Space for All
By Luca Ike, Corvin Illgner, Chiara Moenter and Lise Selles
Do not go gentle into that good night,
Rage, rage against the dying of the light (Dylan Thomas).
A long time ago, in a galaxy far, far away there was a solar system. A solar system that differed from the others. Within this solar system there were eight planets. Technically, there are nine planets, but that is up for debate. In the center, you could find a nearly perfect bright sphere of hot plasma. It was called the Sun. The Sun formed in an interstellar cloud, much as the other eight planets. These planets orbit around the Sun. We have a huge gas giant called Jupiter. A planet with a ring of asteroids, called Saturn. Then there are the rocky planets: Mars, Mercury and Venus. But one rocky planet in particular stands out. Earth.
If you would look at Earth from a distance, it looks like a blue marble with some dots on it. This is where we are. This is where we live. This is home.
Six months ago, if remembered correctly, we were sitting in the living room, drinking beers, enjoying each other's company, and thinking about the topics we wanted to approach during the Value Creator semester. Back then, we were not a group. We wanted to approach different topics. Some wanted to do something with education, others were into psychology. Oh, how that changed. Well, that night, it was the beginning of our Value Creators journey. We realized how amazing it would be if we all worked together. So, we thought of a topic that could somehow combine everything. With our idea, we talked to our coach - quickly it became clear that we could not follow this. Though, another opportunity presented itself. See, about a year ago, our coach María had an idea to implement another Sustainable Development Goal (SDG). An SDG about space. And of course, we should have an SDG about space! The private space sector is ever expanding, regulations and international law are outdated by the developments, and with the arising military and defensive interest regarding space we need something to facilitate international discussion.
So, there we are. Four students with little to no knowledge in space, trying to implement an 18th SDG. How do you even approach such a big endeavor? Well, we had no clue ourselves. That is why we reached out to hundreds of people, asking for their advice. We educated ourselves about the issues and opportunities around space and tried to find opportunities to promote our idea. This was basically the first two months of our journey. Reading, contacting, reading what the contacts wrote, and contacting them back. Until one day, an opportunity presented itself. María gave us information about a so-called “UN75 Dialogue”. Organized by the United Nations, this format focuses on global challenges and possible solutions. We gave it a shot with our idea, and we can tell you this much already - it definitely worked out!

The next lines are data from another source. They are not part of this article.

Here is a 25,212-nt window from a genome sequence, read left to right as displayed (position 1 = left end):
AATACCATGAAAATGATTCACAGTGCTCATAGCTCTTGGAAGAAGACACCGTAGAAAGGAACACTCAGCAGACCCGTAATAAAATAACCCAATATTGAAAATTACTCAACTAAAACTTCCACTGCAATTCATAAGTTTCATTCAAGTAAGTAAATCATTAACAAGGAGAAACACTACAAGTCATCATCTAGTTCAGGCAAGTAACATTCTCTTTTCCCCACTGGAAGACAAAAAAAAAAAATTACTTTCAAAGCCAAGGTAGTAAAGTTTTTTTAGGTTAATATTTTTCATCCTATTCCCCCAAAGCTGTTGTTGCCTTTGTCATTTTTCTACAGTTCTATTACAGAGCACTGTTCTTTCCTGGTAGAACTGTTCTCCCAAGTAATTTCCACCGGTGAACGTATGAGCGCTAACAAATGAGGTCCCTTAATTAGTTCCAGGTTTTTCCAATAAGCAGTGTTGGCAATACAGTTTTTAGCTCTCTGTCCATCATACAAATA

After back and forth, talking with UN officials in the United States of America, we were able to take part. Extremely happy about this new development, we clinked our beer bottles - and then realized: what now? We have no panelists, we have no platform to conduct a dialogue - thanks to COVID-19, and we have no idea how to facilitate an online discussion. Which meant, back to reading, back to contacting, back to reading what the contacts wrote. And then something amazing happened. In the midst of our network, we found a person that seemed very invested in the idea. So, we had a Zoom meeting. And this one Zoom meeting should mean the beginning of what is now the “SDG 18 - Space for All” initiative. Through this Zoom meeting, we generated a media partner that helped us with the platform to hold the discussion. With this one meeting, we managed to publish multiple features about our initiative and reached literally thousands of people. After this meeting, everything clicked into place. We found our panelists, all with a diverse background, all with extremely valuable insights, and with different opinions. Within two and a half weeks, we managed to gather all panelists
Then the day came. All of us were super, no, extremely nervous. Imagine preparing an online event for the first time for 300 people. It was scary! But then everything went fast. We had over 60 questions, about 180 people, from 41 countries around the globe that actually showed up, and one and a half hours of pure important insights. We were done! And the responses we got were overwhelming. “Great!”. “Incredible initiative!”. “How can I support you?”. Happy and full of motivation, we went to bed that night - thinking of what we have accomplished. Little did we know that the actual work just started.
In the next month, we synthesized the information from the dialogue, wrote a report to the UN, connected everyone interested in our initiative, and set up a platform where we all can exchange information. Now the semester is over, but we are not done. We have just started. And we will not stop until we see our logo on the SDG Agenda.